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Rear-View Mirror: Stevie Wonder and Marvin Gaye’s Battle For Grammy Awards

Alex Redekop

Each week on Rear-view Mirror, Rich Terfry and the Radio 2 team look back at a great song from the good ol’ days. Today, Pete Morey steps in for a story about Stevie Wonder's "Big Brother."

Here's the tangled story of Stevie Wonder and Marvin Gaye's friendship, and how it turned into a battle of the Grammys.

When his career began, everybody called him "Little" Stevie Wonder because he was just twelve years old when he had his first number one record. It was called "Fingertips Part 2." Stevie didn't stop there. He had five more number one hits before he left his teens. "Little" Stevie was always hanging around Motown and became friendly with a young drummer with aspirations to sing called Marvin Gaye. They called Marvin that "Stubborn Kind of Fellow" because he was hard headed, and that nickname became the name of Marvin's first R&B hit.

The years went by and both singers became jewels sported proudly in the Motown crown. And it wasn't long until "Little" Stevie Wonder was a 21 year-old man whose mind was on fire with new ideas. Suddenly, Stevie Wonder wasn't so little any more.

In 1971, The Motown hit factory got a serious shock from "that stubborn kind of fellow," Marvin Gaye. Gaye had written a song with a socially conscious heart. "What's Going On" critiqued the War in Vietnam. It commented on the dire state of the nation and lamented peoples disconnection from God. '70s Motown offered relief from the problems of life. It offered songs of love to ease the pain. One of the only people to champion the album at Motown was Gaye's friend, Stevie Wonder.

Gaye entered a stalemate with Motown, refusing to record any more music until they released the song, which they eventually had to do. It became Motown's biggest selling hit, and an album which covered even tougher issues followed. Gaye had successfully kicked down the bubblegum doors of Motown and let the real world in. From that point on, Motown saw they could make money and hits out of socially conscious music.

After Marvin's breakthrough in 1971, Motown decided to give Stevie Wonder some freedom. The result? The 1972 album, Talking Book. With Talking Book, Motown got the hits they wanted: "Superstition" and "You Are the Sunshine of My Life," and Stevie got to write a songs with a social conscience, like the Orwellian "Big Brother" buried on side two. Marvin Gaye loved Stevie Wonder's new sound, and so did the Grammy judges. At the 1974 Grammys, Talking Book earned Wonder his first 3 awards.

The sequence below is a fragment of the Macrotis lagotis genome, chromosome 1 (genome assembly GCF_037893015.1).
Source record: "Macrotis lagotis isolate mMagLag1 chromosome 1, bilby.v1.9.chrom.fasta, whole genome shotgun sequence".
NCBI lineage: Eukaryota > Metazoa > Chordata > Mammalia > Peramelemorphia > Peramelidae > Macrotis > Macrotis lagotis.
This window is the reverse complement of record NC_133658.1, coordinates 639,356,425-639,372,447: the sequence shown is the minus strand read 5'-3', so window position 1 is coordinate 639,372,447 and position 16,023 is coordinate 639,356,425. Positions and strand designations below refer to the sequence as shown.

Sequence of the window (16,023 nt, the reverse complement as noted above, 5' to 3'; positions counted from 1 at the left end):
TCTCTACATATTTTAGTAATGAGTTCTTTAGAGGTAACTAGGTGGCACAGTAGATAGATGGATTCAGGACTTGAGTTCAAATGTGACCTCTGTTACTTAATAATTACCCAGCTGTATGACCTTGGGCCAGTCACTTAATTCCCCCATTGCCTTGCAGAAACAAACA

To date, Stevie Wonder has 25 Grammys to his name. Marvin Gaye? Only two!

That's because after Wonder's breakthrough with Talking Book, he took his new found freedom and ran with it, making the Grammy award winning albums Innervisions, Fulfillingness' First Finale and Songs in the Key of Life, albums all which won in categories Marvin Gaye's albums were also nominated for and would had won had it not been for Wonder. Marvin was jealous of Stevie, but also very proud, saying Wonder was in a song-writing class of his own. They stayed friends and their rivalry was solely professional. as it had been in the early days.

The song "Sexual Healing" finally won Marvin Gaye the Grammy he'd always wanted, but by then it was over a decade since Gaye's creative stand had earned artistic freedom for fellow Motown artists like Stevie. Many have argued Gaye suffered at award season for being the first to rebel against the system.

From Talking Book, here's a socially conscious song from Stevie Wonder. Its lyrics are scathing, political, but its melody light as the breeze. And, it was made in part by taking a page out of Marvin Gaye's book.

Here's "Big Brother" by the not so "Little" Stevie Wonder, on Rear View Mirror.